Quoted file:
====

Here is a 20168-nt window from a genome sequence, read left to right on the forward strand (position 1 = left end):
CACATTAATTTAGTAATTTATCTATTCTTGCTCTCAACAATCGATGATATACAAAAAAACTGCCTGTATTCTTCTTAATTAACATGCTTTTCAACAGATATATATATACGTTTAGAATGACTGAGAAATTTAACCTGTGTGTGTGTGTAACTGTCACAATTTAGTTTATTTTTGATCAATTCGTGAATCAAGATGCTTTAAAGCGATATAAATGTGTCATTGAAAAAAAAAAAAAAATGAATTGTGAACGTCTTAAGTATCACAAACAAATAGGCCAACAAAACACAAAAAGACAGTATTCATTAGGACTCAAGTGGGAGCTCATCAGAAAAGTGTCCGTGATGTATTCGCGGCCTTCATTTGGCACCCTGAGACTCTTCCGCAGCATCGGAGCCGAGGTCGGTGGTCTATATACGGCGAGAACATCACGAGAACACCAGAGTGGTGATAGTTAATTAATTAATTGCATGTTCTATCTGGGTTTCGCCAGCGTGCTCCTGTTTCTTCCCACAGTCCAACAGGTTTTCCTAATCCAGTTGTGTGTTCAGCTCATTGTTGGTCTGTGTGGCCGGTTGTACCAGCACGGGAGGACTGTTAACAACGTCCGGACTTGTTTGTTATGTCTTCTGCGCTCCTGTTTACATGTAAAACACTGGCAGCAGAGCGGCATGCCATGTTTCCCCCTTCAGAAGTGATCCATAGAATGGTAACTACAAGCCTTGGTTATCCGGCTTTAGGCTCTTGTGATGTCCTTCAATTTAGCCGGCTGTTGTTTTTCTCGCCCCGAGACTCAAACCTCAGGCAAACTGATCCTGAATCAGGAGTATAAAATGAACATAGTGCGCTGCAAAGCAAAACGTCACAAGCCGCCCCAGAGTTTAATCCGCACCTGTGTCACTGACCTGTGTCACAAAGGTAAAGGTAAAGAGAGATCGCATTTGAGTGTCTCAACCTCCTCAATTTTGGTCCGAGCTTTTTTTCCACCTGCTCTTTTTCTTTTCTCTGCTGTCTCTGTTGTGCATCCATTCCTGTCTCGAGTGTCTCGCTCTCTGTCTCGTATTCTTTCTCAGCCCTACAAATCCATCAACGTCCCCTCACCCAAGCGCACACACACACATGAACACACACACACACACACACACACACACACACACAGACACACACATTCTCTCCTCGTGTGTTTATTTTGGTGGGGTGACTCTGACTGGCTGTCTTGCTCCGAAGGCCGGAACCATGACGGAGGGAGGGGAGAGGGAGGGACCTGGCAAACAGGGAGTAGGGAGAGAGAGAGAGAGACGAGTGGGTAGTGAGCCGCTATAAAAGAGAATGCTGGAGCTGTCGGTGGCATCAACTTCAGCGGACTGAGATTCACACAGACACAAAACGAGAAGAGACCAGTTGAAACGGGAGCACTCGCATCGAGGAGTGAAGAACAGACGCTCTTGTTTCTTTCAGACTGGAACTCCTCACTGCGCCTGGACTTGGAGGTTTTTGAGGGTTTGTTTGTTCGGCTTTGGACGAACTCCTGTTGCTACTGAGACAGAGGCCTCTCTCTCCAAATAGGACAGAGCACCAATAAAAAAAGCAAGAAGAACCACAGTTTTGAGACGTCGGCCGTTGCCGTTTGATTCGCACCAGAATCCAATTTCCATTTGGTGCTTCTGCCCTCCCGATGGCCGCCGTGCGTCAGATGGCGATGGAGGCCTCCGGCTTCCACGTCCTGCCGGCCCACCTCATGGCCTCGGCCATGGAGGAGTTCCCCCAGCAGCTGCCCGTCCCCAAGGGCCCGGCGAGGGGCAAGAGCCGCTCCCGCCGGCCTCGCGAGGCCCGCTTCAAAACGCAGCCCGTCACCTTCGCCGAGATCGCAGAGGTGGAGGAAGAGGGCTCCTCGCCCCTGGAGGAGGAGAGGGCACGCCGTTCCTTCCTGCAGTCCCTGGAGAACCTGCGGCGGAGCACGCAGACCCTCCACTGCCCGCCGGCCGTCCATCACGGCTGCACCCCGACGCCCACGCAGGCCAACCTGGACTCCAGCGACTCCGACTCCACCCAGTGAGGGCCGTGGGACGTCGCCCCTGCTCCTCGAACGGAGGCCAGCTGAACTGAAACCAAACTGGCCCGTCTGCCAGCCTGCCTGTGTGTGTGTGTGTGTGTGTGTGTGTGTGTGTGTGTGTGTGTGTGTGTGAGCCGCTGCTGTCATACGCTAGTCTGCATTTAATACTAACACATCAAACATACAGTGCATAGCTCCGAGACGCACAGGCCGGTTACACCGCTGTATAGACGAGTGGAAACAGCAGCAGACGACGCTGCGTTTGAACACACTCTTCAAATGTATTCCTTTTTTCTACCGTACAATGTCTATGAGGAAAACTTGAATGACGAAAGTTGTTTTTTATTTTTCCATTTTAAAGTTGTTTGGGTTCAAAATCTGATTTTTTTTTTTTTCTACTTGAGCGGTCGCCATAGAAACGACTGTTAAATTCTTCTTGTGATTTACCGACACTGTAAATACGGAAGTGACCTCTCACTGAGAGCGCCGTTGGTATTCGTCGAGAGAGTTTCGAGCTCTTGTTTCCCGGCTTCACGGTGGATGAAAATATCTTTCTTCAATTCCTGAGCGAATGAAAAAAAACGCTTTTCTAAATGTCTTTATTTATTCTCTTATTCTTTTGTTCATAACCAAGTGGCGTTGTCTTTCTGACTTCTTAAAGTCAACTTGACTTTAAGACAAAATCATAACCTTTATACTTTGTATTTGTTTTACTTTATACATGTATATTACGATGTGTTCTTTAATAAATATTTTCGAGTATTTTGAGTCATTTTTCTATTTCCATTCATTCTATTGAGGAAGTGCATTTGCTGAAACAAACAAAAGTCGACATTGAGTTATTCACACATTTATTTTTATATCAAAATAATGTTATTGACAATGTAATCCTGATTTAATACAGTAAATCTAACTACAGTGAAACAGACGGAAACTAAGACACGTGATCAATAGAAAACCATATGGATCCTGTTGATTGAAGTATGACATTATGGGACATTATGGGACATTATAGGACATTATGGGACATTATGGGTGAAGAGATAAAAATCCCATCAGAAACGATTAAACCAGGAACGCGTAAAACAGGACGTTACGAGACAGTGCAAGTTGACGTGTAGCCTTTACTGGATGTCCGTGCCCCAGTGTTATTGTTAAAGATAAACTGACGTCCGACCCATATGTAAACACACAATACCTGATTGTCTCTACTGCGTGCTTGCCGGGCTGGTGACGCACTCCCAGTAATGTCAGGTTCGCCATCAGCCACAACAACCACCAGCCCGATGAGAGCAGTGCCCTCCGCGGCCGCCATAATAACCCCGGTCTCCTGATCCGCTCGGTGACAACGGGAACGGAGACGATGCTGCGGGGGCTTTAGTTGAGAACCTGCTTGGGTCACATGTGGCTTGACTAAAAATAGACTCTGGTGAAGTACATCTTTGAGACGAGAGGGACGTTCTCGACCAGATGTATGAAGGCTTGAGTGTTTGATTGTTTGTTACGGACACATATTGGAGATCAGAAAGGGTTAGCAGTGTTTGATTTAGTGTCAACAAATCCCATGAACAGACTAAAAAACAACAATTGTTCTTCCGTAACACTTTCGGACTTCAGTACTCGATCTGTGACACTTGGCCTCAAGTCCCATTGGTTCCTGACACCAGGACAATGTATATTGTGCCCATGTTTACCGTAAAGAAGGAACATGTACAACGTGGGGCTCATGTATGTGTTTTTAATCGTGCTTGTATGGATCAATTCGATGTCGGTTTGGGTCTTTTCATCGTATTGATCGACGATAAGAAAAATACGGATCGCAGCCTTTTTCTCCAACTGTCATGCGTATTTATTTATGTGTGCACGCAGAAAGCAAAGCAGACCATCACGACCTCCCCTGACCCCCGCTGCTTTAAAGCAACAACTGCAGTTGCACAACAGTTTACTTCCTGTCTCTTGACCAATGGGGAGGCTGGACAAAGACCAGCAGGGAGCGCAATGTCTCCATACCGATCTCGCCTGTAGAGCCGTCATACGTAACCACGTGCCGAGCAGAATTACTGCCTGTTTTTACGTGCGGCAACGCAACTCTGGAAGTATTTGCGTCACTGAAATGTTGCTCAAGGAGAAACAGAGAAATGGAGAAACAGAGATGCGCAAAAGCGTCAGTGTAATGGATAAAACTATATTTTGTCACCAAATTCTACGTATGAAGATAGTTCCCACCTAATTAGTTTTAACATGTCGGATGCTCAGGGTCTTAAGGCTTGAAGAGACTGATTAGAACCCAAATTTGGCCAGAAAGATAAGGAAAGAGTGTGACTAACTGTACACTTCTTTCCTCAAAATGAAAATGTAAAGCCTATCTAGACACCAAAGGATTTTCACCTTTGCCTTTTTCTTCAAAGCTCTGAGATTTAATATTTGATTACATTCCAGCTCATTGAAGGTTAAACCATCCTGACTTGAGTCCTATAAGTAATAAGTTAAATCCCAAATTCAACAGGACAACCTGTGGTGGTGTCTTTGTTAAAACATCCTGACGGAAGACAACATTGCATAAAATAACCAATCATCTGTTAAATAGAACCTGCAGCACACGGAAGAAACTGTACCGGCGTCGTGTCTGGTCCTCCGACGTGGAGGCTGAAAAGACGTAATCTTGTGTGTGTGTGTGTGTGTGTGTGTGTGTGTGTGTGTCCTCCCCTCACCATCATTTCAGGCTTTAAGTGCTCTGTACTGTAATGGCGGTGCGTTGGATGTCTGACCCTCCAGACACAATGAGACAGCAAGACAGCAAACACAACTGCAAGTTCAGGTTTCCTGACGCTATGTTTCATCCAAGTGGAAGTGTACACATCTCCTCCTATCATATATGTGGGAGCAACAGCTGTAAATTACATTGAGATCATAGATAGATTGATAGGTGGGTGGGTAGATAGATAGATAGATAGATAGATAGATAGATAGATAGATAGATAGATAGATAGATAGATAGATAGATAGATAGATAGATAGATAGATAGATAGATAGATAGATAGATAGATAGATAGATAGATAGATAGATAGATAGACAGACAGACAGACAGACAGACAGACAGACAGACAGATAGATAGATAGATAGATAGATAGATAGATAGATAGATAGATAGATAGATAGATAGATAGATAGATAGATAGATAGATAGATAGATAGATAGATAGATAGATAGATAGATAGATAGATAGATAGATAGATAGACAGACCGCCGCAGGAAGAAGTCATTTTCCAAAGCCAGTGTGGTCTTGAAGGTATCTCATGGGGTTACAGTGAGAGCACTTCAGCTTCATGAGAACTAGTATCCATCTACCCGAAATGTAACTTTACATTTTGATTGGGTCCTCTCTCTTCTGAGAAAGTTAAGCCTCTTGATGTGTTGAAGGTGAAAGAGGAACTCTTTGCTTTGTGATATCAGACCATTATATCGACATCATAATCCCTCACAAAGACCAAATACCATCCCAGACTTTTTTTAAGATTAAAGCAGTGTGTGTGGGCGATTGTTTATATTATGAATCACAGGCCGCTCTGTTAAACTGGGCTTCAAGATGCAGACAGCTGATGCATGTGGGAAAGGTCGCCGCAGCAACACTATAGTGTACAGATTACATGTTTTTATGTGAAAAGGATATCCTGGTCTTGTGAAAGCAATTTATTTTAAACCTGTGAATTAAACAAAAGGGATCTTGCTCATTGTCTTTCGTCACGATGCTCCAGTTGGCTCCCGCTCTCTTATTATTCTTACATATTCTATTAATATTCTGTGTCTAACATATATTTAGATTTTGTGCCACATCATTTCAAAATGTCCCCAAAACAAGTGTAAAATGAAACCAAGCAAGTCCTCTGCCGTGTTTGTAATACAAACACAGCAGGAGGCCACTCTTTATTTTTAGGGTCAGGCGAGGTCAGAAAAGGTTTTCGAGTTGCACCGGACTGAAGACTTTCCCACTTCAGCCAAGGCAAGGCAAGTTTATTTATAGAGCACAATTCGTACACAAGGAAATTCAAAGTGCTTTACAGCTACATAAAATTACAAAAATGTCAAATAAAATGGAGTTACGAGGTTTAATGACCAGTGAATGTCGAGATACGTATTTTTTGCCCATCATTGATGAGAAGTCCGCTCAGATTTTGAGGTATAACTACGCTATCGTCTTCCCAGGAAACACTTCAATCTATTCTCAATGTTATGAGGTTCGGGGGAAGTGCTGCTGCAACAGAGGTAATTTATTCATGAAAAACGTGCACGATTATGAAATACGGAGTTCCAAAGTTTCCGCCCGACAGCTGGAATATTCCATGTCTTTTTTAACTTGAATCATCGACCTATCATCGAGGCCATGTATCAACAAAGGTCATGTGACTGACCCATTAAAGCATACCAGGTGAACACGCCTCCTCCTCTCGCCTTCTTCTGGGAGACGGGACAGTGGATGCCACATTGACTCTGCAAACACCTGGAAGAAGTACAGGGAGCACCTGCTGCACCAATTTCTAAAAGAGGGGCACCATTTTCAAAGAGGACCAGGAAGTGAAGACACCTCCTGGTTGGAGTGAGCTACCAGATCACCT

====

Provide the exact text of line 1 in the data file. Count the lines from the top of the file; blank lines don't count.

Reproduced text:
Here is a 20168-nt window from a genome sequence, read left to right on the forward strand (position 1 = left end):